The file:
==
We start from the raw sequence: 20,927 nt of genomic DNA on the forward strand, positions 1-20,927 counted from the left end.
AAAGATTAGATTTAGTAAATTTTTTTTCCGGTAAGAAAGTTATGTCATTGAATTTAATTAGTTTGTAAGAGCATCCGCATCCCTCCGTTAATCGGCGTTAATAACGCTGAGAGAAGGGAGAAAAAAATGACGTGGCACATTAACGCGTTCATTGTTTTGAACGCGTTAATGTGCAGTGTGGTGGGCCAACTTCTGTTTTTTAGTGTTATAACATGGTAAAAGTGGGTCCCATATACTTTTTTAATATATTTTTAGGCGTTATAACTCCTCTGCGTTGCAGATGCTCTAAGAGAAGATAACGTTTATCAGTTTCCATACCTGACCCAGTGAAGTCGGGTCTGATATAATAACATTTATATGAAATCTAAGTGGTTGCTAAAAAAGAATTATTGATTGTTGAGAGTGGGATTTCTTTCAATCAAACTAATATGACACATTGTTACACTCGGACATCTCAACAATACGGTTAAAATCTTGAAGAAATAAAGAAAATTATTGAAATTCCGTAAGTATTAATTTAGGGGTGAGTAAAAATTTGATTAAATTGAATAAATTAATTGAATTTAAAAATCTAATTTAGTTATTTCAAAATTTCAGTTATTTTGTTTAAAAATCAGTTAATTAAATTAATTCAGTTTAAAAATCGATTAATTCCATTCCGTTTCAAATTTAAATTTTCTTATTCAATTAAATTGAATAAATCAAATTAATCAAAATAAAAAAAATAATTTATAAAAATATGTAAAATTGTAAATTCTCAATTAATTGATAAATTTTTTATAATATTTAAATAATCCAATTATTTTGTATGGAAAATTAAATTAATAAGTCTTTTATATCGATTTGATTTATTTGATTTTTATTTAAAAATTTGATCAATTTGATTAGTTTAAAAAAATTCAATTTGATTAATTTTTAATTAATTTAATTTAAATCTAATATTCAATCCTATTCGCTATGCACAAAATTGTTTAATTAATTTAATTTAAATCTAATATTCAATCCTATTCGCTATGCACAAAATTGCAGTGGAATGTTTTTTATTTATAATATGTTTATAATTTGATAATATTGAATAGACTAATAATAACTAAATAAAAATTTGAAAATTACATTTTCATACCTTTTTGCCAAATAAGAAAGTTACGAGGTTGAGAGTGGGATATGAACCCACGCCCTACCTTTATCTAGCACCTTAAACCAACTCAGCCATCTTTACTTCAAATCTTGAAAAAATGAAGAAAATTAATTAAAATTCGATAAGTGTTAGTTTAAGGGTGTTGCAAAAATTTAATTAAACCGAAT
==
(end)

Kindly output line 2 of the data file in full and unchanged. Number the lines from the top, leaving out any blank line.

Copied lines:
AAAGATTAGATTTAGTAAATTTTTTTTCCGGTAAGAAAGTTATGTCATTGAATTTAATTAGTTTGTAAGAGCATCCGCATCCCTCCGTTAATCGGCGTTAATAACGCTGAGAGAAGGGAGAAAAAAATGACGTGGCACATTAACGCGTTCATTGTTTTGAACGCGTTAATGTGCAGTGTGGTGGGCCAACTTCTGTTTTTTAGTGTTATAACATGGTAAAAGTGGGTCCCATATACTTTTTTAATATATTTTTAGGCGTTATAACTCCTCTGCGTTGCAGATGCTCTAAGAGAAGATAACGTTTATCAGTTTCCATACCTGACCCAGTGAAGTCGGGTCTGATATAATAACATTTATATGAAATCTAAGTGGTTGCTAAAAAAGAATTATTGATTGTTGAGAGTGGGATTTCTTTCAATCAAACTAATATGACACATTGTTACACTCGGACATCTCAACAATACGGTTAAAATCTTGAAGAAATAAAGAAAATTATTGAAATTCCGTAAGTATTAATTTAGGGGTGAGTAAAAATTTGATTAAATTGAATAAATTAATTGAATTTAAAAATCTAATTTAGTTATTTCAAAATTTCAGTTATTTTGTTTAAAAATCAGTTAATTAAATTAATTCAGTTTAAAAATCGATTAATTCCATTCCGTTTCAAATTTAAATTTTCTTATTCAATTAAATTGAATAAATCAAATTAATCAAAATAAAAAAAATAATTTATAAAAATATGTAAAATTGTAAATTCTCAATTAATTGATAAATTTTTTATAATATTTAAATAATCCAATTATTTTGTATGGAAAATTAAATTAATAAGTCTTTTATATCGATTTGATTTATTTGATTTTTATTTAAAAATTTGATCAATTTGATTAGTTTAAAAAAATTCAATTTGATTAATTTTTAATTAATTTAATTTAAATCTAATATTCAATCCTATTCGCTATGCACAAAATTGTTTAATTAATTTAATTTAAATCTAATATTCAATCCTATTCGCTATGCACAAAATTGCAGTGGAATGTTTTTTATTTATAATATGTTTATAATTTGATAATATTGAATAGACTAATAATAACTAAATAAAAATTTGAAAATTACATTTTCATACCTTTTTGCCAAATAAGAAAGTTACGAGGTTGAGAGTGGGATATGAACCCACGCCCTACCTTTATCTAGCACCTTAAACCAACTCAGCCATCTTTACTTCAAATCTTGAAAAAATGAAGAAAATTAATTAAAATTCGATAAGTGTTAGTTTAAGGGTGTTGCAAAAATTTAATTAAACCGAAT